Memory and desire are intertwined in exactly this way. Memory proposes unceasingly that we should enter the gateway that it has kept open for us into our most profound passions while at the same it forbids any such action on pain of the absolute death of desire. To step within the centre of Makigawa's rusted circle was an experience that went far beyond the usual frisson of a childlike transaction, such as treading on the cracks in the pavement One had almost entered Kafka's gate, all memory and desire were spun to a single unbreakable cipher.
The remaining Recollections of Memory were horizontal lines of groups of ten panels each mainly in gunmetal black but with an occasional whitening, the raised forms each displayed like a frieze at eye level around the walls of the gallery. Their dark finish and brooding mystery make them difficult to look at, as though the gallery had suddenly become a sombre sacred site, a memorial to the elemental icons of a life time.
This effect has been appropriated by every science fiction film from Star Wars on to suggest the portentous melancholy mingling of archaeology and technology and, ultimately, the cheapening and failure of all things human in the face of a bogus romanticism, an abstract instrumental sublime. There are more than a few local architects and designers who have attempted the same thing.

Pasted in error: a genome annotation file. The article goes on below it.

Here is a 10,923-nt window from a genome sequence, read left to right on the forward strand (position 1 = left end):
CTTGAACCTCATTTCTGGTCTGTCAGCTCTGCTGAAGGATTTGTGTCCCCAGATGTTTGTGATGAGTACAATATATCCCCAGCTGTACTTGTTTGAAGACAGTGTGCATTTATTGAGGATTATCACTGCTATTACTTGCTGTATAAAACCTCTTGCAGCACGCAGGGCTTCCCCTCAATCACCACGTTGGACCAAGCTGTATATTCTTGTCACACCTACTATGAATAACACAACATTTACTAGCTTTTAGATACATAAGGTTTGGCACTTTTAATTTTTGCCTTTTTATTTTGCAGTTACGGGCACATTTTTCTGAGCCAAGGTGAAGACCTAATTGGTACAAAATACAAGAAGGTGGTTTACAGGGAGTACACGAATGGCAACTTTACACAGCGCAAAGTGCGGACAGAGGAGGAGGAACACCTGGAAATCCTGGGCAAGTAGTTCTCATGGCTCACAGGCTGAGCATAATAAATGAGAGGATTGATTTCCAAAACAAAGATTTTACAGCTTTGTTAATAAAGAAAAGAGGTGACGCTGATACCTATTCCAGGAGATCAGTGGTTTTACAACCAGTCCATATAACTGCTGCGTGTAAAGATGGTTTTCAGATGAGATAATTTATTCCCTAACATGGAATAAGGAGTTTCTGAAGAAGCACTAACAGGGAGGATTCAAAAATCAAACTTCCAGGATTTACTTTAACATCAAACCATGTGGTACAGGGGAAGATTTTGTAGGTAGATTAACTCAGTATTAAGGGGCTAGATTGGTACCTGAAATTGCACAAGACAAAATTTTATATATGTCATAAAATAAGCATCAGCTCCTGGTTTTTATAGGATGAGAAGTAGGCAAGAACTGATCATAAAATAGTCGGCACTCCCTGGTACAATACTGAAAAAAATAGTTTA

Makigawa will have none of it; his work triumphs over all such banality and reasserts his belief that all sculptural forms of any significance exist only through the specific, profound human experience of being present in the here and now. The resonant spirituality of, say, Recollection of Memory No 4 which is a sequence of portals or varying proportions, relies entirely on their individual presence as human artefacts. They could never have been part of a mechanical design process
His partner, the internationally renowned jeweller and metal worker Carlier Makigawa, was showing her work in the small back gallery. She too is concerned with shapes - spatial relationships as metaphor for life as whole. Much of the recent work has its origins in the form used in Indian temples and other Hindu artefacts. Such forms can of course be massive but as Carlier's pieces demonstrate they are just as powerful at any scale
A sequence of beautifully constructed silver pendants hangs on the back wall each carefully guarded by an open cube of bright metal rods. Each pendant is developed round the unfolding form of lotus or stupa; a sequence of metal petals outlined in bright silver pulses out from an intense centre that is often indicated by a piece of coral. Like Makigawa's Recollections of Memory One Carlier's pendants propose an architectonic view of experience as unfolding pattern with a single centre in which all things meet. The most moving are the five delicately formed pieces in the series, Waiting Outside The Garden. They are artefacts designed for contemplation, for the slow recovery of the order of life from painful chaos.